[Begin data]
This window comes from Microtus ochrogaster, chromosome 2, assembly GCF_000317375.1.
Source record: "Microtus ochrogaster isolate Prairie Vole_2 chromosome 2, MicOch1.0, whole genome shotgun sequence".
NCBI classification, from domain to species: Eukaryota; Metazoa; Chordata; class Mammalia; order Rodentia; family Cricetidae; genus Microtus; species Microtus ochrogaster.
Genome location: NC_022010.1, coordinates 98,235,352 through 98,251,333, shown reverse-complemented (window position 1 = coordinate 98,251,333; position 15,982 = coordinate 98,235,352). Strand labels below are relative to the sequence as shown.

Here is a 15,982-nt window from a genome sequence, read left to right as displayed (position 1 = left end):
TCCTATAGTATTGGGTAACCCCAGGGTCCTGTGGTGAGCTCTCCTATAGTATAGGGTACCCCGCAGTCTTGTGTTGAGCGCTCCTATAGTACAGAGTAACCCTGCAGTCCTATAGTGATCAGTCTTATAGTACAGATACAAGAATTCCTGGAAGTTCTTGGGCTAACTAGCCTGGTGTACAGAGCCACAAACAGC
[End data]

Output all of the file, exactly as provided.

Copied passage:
This window comes from Microtus ochrogaster, chromosome 2, assembly GCF_000317375.1.
Source record: "Microtus ochrogaster isolate Prairie Vole_2 chromosome 2, MicOch1.0, whole genome shotgun sequence".
NCBI classification, from domain to species: Eukaryota; Metazoa; Chordata; class Mammalia; order Rodentia; family Cricetidae; genus Microtus; species Microtus ochrogaster.
Genome location: NC_022010.1, coordinates 98,235,352 through 98,251,333, shown reverse-complemented (window position 1 = coordinate 98,251,333; position 15,982 = coordinate 98,235,352). Strand labels below are relative to the sequence as shown.

Here is a 15,982-nt window from a genome sequence, read left to right as displayed (position 1 = left end):
TCCTATAGTATTGGGTAACCCCAGGGTCCTGTGGTGAGCTCTCCTATAGTATAGGGTACCCCGCAGTCTTGTGTTGAGCGCTCCTATAGTACAGAGTAACCCTGCAGTCCTATAGTGATCAGTCTTATAGTACAGATACAAGAATTCCTGGAAGTTCTTGGGCTAACTAGCCTGGTGTACAGAGCCACAAACAGC